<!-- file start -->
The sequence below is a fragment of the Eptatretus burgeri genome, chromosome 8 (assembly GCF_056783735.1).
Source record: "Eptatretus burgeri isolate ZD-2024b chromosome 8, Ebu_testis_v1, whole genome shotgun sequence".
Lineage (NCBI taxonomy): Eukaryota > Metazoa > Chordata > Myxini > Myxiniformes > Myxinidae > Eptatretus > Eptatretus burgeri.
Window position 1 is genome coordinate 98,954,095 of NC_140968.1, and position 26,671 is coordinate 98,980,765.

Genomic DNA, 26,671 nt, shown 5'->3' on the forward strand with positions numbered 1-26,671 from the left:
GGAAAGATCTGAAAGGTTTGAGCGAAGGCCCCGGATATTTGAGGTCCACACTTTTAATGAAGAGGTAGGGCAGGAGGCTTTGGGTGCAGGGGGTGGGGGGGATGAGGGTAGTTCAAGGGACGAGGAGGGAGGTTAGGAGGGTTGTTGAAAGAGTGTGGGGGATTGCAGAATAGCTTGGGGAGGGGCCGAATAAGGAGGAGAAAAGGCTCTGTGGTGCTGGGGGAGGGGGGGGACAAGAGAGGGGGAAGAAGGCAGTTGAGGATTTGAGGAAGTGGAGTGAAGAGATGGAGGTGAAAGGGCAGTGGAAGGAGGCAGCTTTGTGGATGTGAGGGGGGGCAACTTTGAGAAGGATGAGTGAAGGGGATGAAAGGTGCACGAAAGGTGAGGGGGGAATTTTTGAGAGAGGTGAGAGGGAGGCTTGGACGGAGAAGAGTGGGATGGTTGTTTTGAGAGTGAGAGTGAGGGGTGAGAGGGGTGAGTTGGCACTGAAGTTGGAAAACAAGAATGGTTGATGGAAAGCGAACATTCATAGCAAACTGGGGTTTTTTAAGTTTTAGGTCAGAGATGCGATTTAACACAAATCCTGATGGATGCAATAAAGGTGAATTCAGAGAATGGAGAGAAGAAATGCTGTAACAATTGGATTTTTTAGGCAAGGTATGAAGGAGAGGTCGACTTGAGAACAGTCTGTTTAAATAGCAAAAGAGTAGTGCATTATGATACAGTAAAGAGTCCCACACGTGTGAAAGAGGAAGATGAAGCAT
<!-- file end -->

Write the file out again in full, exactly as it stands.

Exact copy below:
The sequence below is a fragment of the Eptatretus burgeri genome, chromosome 8 (assembly GCF_056783735.1).
Source record: "Eptatretus burgeri isolate ZD-2024b chromosome 8, Ebu_testis_v1, whole genome shotgun sequence".
Lineage (NCBI taxonomy): Eukaryota > Metazoa > Chordata > Myxini > Myxiniformes > Myxinidae > Eptatretus > Eptatretus burgeri.
Window position 1 is genome coordinate 98,954,095 of NC_140968.1, and position 26,671 is coordinate 98,980,765.

Genomic DNA, 26,671 nt, shown 5'->3' on the forward strand with positions numbered 1-26,671 from the left:
GGAAAGATCTGAAAGGTTTGAGCGAAGGCCCCGGATATTTGAGGTCCACACTTTTAATGAAGAGGTAGGGCAGGAGGCTTTGGGTGCAGGGGGTGGGGGGGATGAGGGTAGTTCAAGGGACGAGGAGGGAGGTTAGGAGGGTTGTTGAAAGAGTGTGGGGGATTGCAGAATAGCTTGGGGAGGGGCCGAATAAGGAGGAGAAAAGGCTCTGTGGTGCTGGGGGAGGGGGGGGACAAGAGAGGGGGAAGAAGGCAGTTGAGGATTTGAGGAAGTGGAGTGAAGAGATGGAGGTGAAAGGGCAGTGGAAGGAGGCAGCTTTGTGGATGTGAGGGGGGGCAACTTTGAGAAGGATGAGTGAAGGGGATGAAAGGTGCACGAAAGGTGAGGGGGGAATTTTTGAGAGAGGTGAGAGGGAGGCTTGGACGGAGAAGAGTGGGATGGTTGTTTTGAGAGTGAGAGTGAGGGGTGAGAGGGGTGAGTTGGCACTGAAGTTGGAAAACAAGAATGGTTGATGGAAAGCGAACATTCATAGCAAACTGGGGTTTTTTAAGTTTTAGGTCAGAGATGCGATTTAACACAAATCCTGATGGATGCAATAAAGGTGAATTCAGAGAATGGAGAGAAGAAATGCTGTAACAATTGGATTTTTTAGGCAAGGTATGAAGGAGAGGTCGACTTGAGAACAGTCTGTTTAAATAGCAAAAGAGTAGTGCATTATGATACAGTAAAGAGTCCCACACGTGTGAAAGAGGAAGATGAAGCAT